HC Deb 29 July 1872 vol 213 cc37-42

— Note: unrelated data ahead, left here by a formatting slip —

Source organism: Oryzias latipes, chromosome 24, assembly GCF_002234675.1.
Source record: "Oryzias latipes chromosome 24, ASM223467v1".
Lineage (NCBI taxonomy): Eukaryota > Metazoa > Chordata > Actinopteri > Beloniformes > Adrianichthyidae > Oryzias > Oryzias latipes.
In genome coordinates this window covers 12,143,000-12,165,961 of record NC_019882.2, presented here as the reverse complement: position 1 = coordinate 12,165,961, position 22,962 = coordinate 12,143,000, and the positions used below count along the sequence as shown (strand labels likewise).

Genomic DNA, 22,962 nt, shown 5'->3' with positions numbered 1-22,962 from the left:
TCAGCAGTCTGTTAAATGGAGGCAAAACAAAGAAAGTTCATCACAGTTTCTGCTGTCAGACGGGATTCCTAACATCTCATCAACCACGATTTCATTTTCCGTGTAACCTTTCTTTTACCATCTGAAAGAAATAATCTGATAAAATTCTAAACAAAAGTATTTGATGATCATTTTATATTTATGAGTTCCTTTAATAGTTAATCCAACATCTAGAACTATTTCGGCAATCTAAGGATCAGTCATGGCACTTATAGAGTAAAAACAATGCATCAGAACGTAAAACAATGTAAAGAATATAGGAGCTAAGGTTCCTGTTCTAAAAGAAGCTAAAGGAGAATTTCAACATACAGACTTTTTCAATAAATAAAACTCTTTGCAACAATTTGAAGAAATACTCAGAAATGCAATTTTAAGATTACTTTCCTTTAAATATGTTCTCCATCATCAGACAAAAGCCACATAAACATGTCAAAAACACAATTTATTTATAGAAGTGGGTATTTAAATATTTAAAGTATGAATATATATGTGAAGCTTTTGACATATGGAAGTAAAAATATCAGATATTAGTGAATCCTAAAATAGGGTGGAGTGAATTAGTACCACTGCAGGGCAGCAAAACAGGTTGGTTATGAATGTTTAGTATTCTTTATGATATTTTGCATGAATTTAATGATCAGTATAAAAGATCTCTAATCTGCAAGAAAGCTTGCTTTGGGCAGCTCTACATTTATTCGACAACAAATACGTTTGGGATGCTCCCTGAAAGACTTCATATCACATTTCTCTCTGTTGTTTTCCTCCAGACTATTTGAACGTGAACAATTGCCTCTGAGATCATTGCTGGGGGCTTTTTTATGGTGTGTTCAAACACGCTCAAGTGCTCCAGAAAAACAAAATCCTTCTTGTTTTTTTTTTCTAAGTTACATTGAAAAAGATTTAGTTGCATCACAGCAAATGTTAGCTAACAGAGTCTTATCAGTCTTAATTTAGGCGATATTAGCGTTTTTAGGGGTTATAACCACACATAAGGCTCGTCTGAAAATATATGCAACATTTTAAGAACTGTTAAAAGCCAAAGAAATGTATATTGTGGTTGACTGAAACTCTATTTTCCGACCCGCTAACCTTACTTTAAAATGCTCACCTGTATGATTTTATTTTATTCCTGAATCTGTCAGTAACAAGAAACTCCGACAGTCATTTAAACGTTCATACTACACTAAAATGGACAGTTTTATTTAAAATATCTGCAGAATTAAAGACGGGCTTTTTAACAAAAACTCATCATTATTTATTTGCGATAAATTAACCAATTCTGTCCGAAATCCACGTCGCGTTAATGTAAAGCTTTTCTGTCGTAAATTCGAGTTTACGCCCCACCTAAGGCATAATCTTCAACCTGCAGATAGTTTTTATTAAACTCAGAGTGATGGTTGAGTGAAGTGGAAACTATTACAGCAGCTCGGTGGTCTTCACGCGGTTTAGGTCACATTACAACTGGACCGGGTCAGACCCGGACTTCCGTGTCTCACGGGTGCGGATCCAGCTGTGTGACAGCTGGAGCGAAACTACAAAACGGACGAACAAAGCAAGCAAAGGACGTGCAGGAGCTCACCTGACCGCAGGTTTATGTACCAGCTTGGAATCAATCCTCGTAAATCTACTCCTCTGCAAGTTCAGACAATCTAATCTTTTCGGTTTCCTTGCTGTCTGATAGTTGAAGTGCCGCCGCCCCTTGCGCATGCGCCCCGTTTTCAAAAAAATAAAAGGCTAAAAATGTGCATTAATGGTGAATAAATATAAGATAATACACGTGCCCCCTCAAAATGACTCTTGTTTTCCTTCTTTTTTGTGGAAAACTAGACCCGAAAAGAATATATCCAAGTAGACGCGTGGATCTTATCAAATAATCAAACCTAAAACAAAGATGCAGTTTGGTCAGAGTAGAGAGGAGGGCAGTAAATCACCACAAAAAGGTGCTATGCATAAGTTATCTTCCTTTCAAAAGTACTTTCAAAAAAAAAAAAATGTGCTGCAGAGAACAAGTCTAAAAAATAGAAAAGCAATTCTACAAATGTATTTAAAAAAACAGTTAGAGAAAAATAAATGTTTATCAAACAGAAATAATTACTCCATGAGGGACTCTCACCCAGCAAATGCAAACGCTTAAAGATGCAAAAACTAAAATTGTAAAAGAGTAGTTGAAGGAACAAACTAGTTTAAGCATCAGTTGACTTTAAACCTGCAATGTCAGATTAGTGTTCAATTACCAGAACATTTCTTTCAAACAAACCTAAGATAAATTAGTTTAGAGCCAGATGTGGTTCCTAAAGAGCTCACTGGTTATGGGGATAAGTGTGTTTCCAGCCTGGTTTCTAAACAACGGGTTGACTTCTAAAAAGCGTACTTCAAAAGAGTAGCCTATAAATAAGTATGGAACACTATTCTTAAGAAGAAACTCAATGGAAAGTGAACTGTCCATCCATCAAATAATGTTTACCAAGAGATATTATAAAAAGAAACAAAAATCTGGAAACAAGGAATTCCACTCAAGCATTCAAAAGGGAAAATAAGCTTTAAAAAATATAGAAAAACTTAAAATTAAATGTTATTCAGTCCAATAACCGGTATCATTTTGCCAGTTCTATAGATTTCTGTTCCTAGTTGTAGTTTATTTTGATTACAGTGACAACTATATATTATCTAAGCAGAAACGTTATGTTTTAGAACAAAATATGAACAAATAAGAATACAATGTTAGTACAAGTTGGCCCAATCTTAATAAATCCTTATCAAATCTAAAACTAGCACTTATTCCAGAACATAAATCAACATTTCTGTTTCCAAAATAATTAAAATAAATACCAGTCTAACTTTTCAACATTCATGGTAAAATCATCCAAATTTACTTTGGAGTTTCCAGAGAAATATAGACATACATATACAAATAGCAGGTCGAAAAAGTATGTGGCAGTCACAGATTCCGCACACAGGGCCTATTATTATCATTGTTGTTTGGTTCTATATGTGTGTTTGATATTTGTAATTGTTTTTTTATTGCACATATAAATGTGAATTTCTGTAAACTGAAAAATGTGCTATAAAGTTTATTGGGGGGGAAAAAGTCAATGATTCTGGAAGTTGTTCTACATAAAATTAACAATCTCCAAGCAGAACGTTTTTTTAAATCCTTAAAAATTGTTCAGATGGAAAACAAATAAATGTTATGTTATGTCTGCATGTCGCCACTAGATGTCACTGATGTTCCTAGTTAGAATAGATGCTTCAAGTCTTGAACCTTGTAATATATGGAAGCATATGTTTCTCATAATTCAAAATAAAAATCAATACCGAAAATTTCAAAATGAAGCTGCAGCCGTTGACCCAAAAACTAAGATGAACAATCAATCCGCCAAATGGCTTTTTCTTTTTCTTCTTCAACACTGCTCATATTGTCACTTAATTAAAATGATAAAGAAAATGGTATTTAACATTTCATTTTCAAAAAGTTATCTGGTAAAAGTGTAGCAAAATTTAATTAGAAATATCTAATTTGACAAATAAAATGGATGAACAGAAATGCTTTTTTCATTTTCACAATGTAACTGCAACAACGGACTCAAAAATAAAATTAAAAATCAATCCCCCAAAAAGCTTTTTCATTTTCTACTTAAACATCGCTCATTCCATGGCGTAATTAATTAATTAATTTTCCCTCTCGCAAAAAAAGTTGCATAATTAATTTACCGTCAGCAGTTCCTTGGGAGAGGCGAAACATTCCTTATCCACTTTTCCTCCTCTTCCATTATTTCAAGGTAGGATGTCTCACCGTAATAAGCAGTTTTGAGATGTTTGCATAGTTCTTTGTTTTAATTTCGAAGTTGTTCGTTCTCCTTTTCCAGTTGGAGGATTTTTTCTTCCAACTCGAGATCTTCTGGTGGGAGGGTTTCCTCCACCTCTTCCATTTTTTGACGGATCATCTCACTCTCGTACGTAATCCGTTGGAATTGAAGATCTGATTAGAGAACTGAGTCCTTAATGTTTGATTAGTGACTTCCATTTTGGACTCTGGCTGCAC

, who had given Notice of a Question to be put to the Chancellor of the Exchequer relative to the commutation of Mr. Edgar Bowring's pension, granted on the abolition of the office of Registrar of the Board of Trade, said: In consequence of a letter which I have received from the hon. Member for Exeter (Mr. Bowring), and of an explanation made by him on Thursday last, I must beg the indulgence of the House while I make a few remarks before asking my Question. When I came down to the House on Thursday last, I was asked by several hon. Members why I was not in my place at the time for putting Questions, because the hon. Member for Exeter had stated that he had given me Notice to be in my place. I did come down, but later; but the hon. Gentleman, I suppose, instead of sending the letter to my house, gave it to the door-keeper as he passed through, because when I was writing afterwards in the Library, one of the officers of the House brought me the letter, requesting me to be in my place to day at Question time at a quarter past 4 o'clock. If I had received the letter in time I should have been in my place, to answer any Question which he might have had to put to me. I asked what statement the hon. Gentleman had made during my absence, but nobody could tell what was the state of the case; and I therefore had to wait until next morning to see the reports in the papers, where I found the hon. Gentleman represented as saying that—"following up the violent and thoroughly personal attack" [Mr. BOWRING: "Violent and entirely unprovoked personal attack" were the words I used] made upon him in the course of the debate on Governor Eyre, the hon. and gallant Gentleman without any previous Notice whatever, had placed on the Paper a Notice of his intention to ask the Chancellor of the Exchequer, on Monday next, a Question not merely un-Parliamentary in its terms, but, to those who understood its meaning, conveying an improper insinuation. Whatever explanation the hon. and gallant Gentleman might hereafter make, he (Mr. Bowring) should look upon the Question as conveying an imputation upon his honour and veracity; he should object to the Question being withdrawn; and if the hon. and gallant Gentleman was not in his place to put it, he should request some one else to put it. Now, with regard to the violent and thoroughly personal attack—[Mr. BOWRING: "Unprovoked attack" were the words.] Those who were in the House at the time will recollect that I certainly did make the remark that I thought the hon. Member for Exeter should have been the last—or one of the last—Members of this House to lead the attack against Mr. Eyre upon the ground of saving the pockets of the ratepayers of the country, because by the Papers which were in the Library and which had been placed upon the Table of the House, it appeared that the hon. Member himself had received for some years compensation, to the amount of £426 13s. 4d. per annum, for the abolition of the office of Registrar of the Board of Trade, which he filled. I also remarked that I thought the taxpayers of this country, considering that the hon. Gentleman was at the time but 38 years of age, would not feel satisfied that he should at that age, and up to the present time, have received that compensation. The hon. Gentleman did not find fault either with the matter or the manner of my remarks on that occasion. I certainly do hope that whatever I did say was said in a manner calculated not to give pain to anybody; and the only interruption that was made was an observation from the hon. Gentleman himself—"Not one farthing of which ever reaches my pocket." Those were the words he used, according to the report in the newspapers; and I think the report was a true one, because at the time I got up and said—"If the money did not go into his pocket, I certainly should inquire of the Chancellor of the Exchequer into whose pocket it had gone." With regard to not having given Notice, I may say that I gave Notice on Wednesday, and it appeared on Thursday morning, and the hon. Gentleman being a Member of this House, and having the opportunity of seeing the Papers, I did not communicate with him, nor should I have thought it necessary, because the Question was not to be put to the hon. Gentleman, but to the Chancellor of the Exchequer. Then, with regard to the Question being un-Parliamentary in its terms, I should be very sorry if any question I put was un-Parliamentary; and I suppose that this one was not, or the Clerk at the Table would not have allowed it to pass. Then, the hon. Gentleman says that he objects to the Question being withdrawn. I cannot understand on what ground he supposed I intended to withdraw it; for I do not think it is the custom of Members of this House to give Notice of Questions, get them printed, and withdraw them. Certainly, I have sometimes withdrawn a Question when I found that it had been previously put by someone else and answered. My attention was next called to a letter published by the hon. Member for Exeter in The Times, in which he states— The gallant Gentleman felt it becoming to taunt me with the fact—as if it had any reference to the grave subject under debate—that I was in the receipt of £426 a-year compensation granted on the abolition of the office of Registrar to the Board of Trade held formerly by me, and stated that on Friday night last that sum had, as he saw by the Estimates, been voted to me, and would have to be paid by what he called the 'ratepayers' of the country. My exclamation was 'Not one farthing of that vote will ever reach' (not 'ever reaches,' as reported) 'my pocket.' The fact is—as I would have proceeded to state but for the evident disinclination of the House to attend to such a miserable personal charge—that the compensation formerly held by me was commuted last financial year (the commutation being paid out of a fund not raised from the taxpayers of the country); and that I was, therefore, greatly surprised to see my name figuring in the Estimates this year. I had intended to move the omission of the sum when the Vote was taken; but was assured by the Government that its insertion was necessary as a mere matter of account between the Government Departments. As I stated, not one farthing of it can possibly be received by me, and I am informed that the Vote will never appear again. I will only add that, previous to my election, I gave my constituents the fullest information respecting this compensation allowance, and voluntarily left it to them to say whether they wished me to draw the amount in future, as I was prepared to make an absolute surrender of it if desired. I was requested by an unanimous vote of an enthusiastic meeting of some 1,500 persons not to do so. Now, I think those 1,500 unanimous and enthusiastic voters do not represent the opinion of the taxpayers of the country.